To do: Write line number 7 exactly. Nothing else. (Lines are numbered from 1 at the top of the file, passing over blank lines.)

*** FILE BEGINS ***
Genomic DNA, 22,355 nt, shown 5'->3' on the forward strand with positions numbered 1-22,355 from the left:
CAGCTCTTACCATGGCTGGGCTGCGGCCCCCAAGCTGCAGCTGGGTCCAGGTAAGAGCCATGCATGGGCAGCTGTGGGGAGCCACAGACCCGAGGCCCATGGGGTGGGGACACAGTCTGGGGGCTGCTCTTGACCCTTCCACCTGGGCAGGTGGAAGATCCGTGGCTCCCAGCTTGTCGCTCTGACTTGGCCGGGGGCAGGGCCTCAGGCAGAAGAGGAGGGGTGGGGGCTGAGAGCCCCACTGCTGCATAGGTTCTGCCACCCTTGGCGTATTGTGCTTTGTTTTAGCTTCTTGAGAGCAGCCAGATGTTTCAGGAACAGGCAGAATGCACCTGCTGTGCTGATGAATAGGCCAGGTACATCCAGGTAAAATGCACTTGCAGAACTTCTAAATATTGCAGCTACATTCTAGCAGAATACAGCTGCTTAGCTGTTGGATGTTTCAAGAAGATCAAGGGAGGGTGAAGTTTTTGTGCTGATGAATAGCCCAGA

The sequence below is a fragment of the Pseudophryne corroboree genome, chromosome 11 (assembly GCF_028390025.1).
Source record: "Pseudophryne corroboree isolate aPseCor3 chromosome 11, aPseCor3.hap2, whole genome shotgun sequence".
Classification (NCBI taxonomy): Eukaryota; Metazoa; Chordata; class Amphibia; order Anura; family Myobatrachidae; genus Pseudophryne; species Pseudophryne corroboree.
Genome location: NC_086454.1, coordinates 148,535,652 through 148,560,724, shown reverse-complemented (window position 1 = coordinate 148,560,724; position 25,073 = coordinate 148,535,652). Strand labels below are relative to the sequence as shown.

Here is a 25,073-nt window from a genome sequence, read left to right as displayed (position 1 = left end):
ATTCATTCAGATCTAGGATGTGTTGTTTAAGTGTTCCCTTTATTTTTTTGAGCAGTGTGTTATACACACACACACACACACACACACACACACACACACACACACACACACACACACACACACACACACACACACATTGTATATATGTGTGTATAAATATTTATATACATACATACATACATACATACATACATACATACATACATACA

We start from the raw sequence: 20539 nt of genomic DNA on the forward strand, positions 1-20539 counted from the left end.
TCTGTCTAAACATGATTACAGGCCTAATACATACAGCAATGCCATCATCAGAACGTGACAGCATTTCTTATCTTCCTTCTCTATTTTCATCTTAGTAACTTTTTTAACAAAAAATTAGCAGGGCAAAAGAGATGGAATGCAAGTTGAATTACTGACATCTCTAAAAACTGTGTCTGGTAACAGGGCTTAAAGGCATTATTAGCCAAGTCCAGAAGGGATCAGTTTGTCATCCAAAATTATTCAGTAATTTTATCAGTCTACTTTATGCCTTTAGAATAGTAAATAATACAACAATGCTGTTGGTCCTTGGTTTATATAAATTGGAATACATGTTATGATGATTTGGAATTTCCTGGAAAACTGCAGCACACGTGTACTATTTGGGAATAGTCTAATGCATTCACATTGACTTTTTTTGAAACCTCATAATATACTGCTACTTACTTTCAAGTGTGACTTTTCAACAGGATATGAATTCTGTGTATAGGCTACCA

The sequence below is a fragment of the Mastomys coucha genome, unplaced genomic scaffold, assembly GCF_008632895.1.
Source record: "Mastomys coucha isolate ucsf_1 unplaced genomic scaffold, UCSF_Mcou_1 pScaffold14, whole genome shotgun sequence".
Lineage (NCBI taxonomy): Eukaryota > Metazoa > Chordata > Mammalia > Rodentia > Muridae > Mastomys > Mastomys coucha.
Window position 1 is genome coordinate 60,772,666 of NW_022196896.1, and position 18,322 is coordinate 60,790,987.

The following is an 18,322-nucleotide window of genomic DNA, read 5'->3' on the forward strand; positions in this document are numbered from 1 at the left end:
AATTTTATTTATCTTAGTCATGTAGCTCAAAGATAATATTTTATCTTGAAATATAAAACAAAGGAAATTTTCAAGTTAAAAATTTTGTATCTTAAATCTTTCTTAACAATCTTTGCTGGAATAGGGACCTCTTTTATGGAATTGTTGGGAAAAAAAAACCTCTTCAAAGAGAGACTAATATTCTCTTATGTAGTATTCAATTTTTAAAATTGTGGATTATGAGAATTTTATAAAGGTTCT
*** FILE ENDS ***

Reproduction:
Here is a 25,073-nt window from a genome sequence, read left to right as displayed (position 1 = left end):